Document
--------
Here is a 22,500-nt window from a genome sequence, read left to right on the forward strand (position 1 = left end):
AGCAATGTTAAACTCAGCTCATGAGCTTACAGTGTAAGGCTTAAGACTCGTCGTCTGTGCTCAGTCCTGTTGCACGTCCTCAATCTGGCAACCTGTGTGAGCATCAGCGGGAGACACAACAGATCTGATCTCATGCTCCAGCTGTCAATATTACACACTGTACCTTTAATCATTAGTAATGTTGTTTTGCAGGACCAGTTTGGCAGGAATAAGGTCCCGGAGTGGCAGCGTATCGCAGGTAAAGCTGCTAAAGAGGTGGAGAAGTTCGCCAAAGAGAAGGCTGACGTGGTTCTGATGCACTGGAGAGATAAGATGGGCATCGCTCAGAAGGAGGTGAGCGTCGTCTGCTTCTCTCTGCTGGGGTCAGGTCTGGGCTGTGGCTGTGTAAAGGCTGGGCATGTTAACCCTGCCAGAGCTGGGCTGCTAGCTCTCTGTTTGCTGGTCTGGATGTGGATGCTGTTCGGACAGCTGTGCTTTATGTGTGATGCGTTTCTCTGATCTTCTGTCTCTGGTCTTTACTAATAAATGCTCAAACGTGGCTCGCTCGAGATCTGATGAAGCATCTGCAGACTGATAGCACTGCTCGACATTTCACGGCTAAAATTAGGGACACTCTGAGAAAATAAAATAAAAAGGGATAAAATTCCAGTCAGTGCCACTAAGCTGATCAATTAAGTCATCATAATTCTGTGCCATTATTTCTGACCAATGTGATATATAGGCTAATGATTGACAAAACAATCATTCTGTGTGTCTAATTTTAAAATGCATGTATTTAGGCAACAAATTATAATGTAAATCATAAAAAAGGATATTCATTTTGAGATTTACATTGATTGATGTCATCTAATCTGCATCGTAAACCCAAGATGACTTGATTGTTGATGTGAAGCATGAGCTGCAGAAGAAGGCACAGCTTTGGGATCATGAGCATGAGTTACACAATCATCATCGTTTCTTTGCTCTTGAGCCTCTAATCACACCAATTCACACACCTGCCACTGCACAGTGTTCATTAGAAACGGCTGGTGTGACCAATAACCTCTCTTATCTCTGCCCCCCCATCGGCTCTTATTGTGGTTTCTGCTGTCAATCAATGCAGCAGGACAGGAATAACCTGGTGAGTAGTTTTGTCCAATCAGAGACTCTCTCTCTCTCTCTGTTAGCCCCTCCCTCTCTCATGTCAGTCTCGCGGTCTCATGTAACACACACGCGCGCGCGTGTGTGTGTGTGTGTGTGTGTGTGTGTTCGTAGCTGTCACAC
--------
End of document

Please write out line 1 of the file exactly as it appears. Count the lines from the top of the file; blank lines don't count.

Here is a 22,500-nt window from a genome sequence, read left to right on the forward strand (position 1 = left end):